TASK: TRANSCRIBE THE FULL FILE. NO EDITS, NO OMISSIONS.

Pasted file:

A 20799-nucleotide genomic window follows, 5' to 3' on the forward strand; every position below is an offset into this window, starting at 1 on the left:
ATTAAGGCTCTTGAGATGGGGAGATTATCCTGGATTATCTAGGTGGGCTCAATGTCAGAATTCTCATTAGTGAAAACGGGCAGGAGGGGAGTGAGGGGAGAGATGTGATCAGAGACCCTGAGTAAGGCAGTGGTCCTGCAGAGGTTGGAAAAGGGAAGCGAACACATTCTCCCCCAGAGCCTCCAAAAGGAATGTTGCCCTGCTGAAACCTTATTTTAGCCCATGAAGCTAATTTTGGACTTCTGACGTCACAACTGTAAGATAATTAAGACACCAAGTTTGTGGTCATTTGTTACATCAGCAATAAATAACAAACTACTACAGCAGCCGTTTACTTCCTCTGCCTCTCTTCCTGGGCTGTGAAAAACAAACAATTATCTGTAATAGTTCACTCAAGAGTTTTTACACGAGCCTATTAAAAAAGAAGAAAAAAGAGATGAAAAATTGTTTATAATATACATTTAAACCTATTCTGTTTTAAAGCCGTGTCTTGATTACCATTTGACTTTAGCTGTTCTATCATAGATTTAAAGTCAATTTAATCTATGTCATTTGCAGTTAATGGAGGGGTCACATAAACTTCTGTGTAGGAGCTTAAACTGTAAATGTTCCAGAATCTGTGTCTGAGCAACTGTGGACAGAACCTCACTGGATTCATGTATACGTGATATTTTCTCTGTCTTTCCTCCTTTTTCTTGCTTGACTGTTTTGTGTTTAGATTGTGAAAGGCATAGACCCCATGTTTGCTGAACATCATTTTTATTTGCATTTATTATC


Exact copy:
A 20799-nucleotide genomic window follows, 5' to 3' on the forward strand; every position below is an offset into this window, starting at 1 on the left:
ATTAAGGCTCTTGAGATGGGGAGATTATCCTGGATTATCTAGGTGGGCTCAATGTCAGAATTCTCATTAGTGAAAACGGGCAGGAGGGGAGTGAGGGGAGAGATGTGATCAGAGACCCTGAGTAAGGCAGTGGTCCTGCAGAGGTTGGAAAAGGGAAGCGAACACATTCTCCCCCAGAGCCTCCAAAAGGAATGTTGCCCTGCTGAAACCTTATTTTAGCCCATGAAGCTAATTTTGGACTTCTGACGTCACAACTGTAAGATAATTAAGACACCAAGTTTGTGGTCATTTGTTACATCAGCAATAAATAACAAACTACTACAGCAGCCGTTTACTTCCTCTGCCTCTCTTCCTGGGCTGTGAAAAACAAACAATTATCTGTAATAGTTCACTCAAGAGTTTTTACACGAGCCTATTAAAAAAGAAGAAAAAAGAGATGAAAAATTGTTTATAATATACATTTAAACCTATTCTGTTTTAAAGCCGTGTCTTGATTACCATTTGACTTTAGCTGTTCTATCATAGATTTAAAGTCAATTTAATCTATGTCATTTGCAGTTAATGGAGGGGTCACATAAACTTCTGTGTAGGAGCTTAAACTGTAAATGTTCCAGAATCTGTGTCTGAGCAACTGTGGACAGAACCTCACTGGATTCATGTATACGTGATATTTTCTCTGTCTTTCCTCCTTTTTCTTGCTTGACTGTTTTGTGTTTAGATTGTGAAAGGCATAGACCCCATGTTTGCTGAACATCATTTTTATTTGCATTTATTATC